You might hear gonna informal speaking like when we're speaking quickly, but generally using wanna sounds too casual.
So wana is the reduced form of want to and that even just want to I want to He wants to Might sound a little too casual.
Instead, we would use I would like to in more formal situations I would like to reduce is to I'd like to I'd like to um gonna You might hear it in speech.
I would not use it in writing, but gonna is three reduced form of going to and so that's OK to use.
I'm going to He's going to Some other things that you could use in place of that are like I plan to or I intend to.
So these refer more formally to your upcoming plans and finally got a is the reduced form of got to or have got to or have Teoh Um So this one is okay to use in the non reduced form.
Like I have to do something.
That's okay.
Got to might sound a little bit too rough.
If you want to sound like extremely formal, you could say I have a responsibility to do something.
Eso The short answer is no.
I would not use thes informal writing.
You can listen to the other people around you to hear if they used these words in speech because in some cases, that might be OK.
But in writing, I would not do this.
Okay, so I hope that this helps answer your question.
Thanks very much for sending it along.
Let's move on to your next question.
Next question comes from Zachary High.
Zachary Zachary says highly Sha I have two questions.
First, is there a difference between a bit and a little bit?
Second, do you never pronounce the T at the end of a noun?
If there's an s after the tea in the plural form, for example, event events.
Ah, okay.
Ah, First of all, no, there's not a difference between a bit and a little bit.
They have the same meaning, but native speakers often like to extend the sound little to really emphasize how small something is.
For example, can I have a bit of cake?
Can I have a little bit of cake?
So little like extending that sound makes it sound like the peace we want is even smaller.
It sounds super casual and kind of goofy kind of funny, but this is how it's used, so the meaning isn't actually any different.
But we'd like to kind of make an emphasis phrase or an emphasis kind of like feel with it.
Regarding your second question, we do actually pronounce the T here in events events.
It's not a hard sound.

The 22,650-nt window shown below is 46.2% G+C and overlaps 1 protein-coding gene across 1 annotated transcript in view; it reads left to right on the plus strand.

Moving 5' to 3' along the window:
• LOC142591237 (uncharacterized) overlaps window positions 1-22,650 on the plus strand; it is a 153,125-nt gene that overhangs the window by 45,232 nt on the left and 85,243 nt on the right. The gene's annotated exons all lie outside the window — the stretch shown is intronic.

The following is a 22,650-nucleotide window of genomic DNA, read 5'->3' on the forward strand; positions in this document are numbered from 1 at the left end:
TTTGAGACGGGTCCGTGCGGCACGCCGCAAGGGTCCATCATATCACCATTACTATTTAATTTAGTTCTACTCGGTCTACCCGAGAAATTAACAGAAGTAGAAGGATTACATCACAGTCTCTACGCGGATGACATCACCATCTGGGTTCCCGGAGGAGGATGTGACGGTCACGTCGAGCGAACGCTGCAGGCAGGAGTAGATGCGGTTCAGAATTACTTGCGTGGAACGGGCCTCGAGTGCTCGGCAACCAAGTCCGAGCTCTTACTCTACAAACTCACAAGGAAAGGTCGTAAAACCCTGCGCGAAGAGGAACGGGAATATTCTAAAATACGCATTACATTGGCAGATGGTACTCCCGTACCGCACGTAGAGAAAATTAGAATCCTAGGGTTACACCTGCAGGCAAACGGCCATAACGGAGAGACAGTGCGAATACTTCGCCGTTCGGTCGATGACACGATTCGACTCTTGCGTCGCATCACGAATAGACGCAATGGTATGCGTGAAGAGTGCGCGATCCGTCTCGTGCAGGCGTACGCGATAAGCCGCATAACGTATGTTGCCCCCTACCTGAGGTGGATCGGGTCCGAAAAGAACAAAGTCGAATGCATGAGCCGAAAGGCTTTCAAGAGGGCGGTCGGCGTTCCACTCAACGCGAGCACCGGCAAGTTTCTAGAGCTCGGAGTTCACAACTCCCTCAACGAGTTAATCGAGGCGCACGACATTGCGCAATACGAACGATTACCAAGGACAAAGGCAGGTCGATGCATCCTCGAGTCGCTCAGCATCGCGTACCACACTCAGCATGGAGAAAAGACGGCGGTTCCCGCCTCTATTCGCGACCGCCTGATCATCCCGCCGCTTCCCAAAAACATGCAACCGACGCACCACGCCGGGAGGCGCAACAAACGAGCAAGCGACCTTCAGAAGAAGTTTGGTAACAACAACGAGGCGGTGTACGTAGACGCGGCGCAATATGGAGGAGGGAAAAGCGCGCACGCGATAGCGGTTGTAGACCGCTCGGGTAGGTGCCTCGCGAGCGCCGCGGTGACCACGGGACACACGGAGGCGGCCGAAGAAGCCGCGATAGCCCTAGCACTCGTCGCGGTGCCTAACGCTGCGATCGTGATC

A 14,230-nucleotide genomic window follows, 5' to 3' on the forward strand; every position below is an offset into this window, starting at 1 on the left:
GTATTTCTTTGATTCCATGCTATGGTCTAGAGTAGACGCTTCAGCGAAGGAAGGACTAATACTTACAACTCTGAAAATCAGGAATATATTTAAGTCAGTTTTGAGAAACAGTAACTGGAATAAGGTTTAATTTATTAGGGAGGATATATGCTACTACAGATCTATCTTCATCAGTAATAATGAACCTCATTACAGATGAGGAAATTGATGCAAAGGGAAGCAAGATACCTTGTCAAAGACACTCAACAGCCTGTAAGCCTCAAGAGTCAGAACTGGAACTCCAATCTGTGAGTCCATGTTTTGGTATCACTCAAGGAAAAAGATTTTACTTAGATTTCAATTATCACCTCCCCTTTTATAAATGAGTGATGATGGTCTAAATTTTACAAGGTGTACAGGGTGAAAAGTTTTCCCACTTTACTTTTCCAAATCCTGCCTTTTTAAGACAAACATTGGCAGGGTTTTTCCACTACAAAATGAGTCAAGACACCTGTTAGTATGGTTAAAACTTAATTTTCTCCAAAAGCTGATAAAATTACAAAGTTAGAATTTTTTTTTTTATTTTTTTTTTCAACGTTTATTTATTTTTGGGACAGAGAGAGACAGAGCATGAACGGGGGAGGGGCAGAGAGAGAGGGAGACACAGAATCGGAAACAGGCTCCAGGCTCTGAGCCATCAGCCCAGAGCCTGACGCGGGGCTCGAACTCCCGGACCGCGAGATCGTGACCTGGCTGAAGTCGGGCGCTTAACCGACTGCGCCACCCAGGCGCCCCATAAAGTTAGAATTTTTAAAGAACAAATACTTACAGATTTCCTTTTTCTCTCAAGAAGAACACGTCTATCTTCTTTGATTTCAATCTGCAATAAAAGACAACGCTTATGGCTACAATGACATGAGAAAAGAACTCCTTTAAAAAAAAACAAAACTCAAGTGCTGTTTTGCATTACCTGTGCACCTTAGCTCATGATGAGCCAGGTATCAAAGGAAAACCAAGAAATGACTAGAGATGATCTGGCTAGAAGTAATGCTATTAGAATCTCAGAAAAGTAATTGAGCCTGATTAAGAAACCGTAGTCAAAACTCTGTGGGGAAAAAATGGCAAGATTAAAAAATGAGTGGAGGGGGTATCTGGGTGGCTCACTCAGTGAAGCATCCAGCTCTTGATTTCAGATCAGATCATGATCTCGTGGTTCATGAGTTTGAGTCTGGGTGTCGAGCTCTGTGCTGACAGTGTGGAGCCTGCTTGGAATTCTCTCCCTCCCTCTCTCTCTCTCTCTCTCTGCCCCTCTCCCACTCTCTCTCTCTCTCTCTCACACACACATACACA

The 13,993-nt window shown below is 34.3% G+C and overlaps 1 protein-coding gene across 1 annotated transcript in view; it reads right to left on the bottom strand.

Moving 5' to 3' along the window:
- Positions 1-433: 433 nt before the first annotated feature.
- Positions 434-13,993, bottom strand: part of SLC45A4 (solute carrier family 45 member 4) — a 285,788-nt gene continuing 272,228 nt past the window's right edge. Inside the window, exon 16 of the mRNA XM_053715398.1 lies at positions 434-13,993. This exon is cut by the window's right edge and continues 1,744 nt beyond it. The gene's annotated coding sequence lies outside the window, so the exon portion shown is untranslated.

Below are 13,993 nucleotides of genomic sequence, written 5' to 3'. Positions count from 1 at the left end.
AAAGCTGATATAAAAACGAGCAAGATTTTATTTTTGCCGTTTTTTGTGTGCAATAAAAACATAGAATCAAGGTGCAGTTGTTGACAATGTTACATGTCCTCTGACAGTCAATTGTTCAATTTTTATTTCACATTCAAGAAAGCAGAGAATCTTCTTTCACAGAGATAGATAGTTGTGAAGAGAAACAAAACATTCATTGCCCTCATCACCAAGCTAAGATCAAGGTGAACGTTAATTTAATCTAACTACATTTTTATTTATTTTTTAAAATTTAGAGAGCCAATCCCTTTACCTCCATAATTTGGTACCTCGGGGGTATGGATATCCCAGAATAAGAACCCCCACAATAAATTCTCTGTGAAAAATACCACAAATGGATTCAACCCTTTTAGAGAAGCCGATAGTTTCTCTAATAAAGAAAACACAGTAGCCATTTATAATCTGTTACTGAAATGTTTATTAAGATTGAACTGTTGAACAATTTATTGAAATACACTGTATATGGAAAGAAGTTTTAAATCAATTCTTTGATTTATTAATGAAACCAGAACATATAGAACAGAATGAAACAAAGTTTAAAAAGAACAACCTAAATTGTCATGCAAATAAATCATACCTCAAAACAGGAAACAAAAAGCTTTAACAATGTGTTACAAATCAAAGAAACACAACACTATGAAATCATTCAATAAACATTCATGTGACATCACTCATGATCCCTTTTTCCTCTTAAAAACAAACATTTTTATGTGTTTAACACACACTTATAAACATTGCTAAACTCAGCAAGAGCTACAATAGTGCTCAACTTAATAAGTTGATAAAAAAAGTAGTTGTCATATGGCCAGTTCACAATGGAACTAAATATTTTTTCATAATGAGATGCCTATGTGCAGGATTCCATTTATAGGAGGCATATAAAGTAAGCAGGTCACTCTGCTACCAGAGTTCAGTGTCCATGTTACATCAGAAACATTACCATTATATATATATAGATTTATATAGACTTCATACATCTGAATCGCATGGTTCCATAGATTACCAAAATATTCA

It's more like a So it's like the tongue touches the back of the teeth quickly and then makes it sound so you can kind of try to imitate the sound of like a symbol in a drum set.
That's the same exact sound.
Like events, events tense, tense, dense sense events.
He's all in ts sounds.
T sound is pronounced, but it's just not.
It's not events.
It's all together.
We don't say events.
It's all together.
It's so if I don't make the tea sound, it sounds totally bizarre.
It sounds like Evans Evans, which would make like a Z sound.
So the tea is pronounced.
It's just kind of softened events events.
So practice making that sound.
And I think that this sound at the end of these words will become a little bit easier to say.
All right, so I hope that that helps you and good luck with your continued pronunciation practice.
Let's move onto your next question.
Next question comes from Alexey High, Alexey, Alexey says.
How correct is the expression?
And this weather had been happened in the sense that sometimes the weather was bad in the past.
Ah, to express that idea, Maybe try saying this bad weather has happened before.
So something has happened before We use has been before a verb in the continuous tense to express like a continuing condition or we use has been before an adjective to express like a condition like a recent continuing condition.
So, like, for example, this bad weather has been going for days or like the weather has been terrible lately, So we would not use has been happened.
We can use has happened like this.
Bad weather has happened before.
That's fine or we can use has been continuous has been adjective form.
So I hope that that helps you.
Thanks very much for the question.
All right, That's everything that I have for this week.
So thank you.
As always for sending your questions.
Remember, you can send your questions to me at English Class 101 dot com slash ask hyphen Alicia Also, if you like this video, please don't forget to give it a thumb's up.
Subscribe to our channel if you have not already and check us out in English.
Class 101 dot com for some other things that can help you with your English studies.
Thanks very much for watching this week's episode of Ask Alicia and I Will See you again next week.
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Difference between CAN and COULD - Basic English Grammar

1 Folder Collection
林宜悉 published on July 3, 2020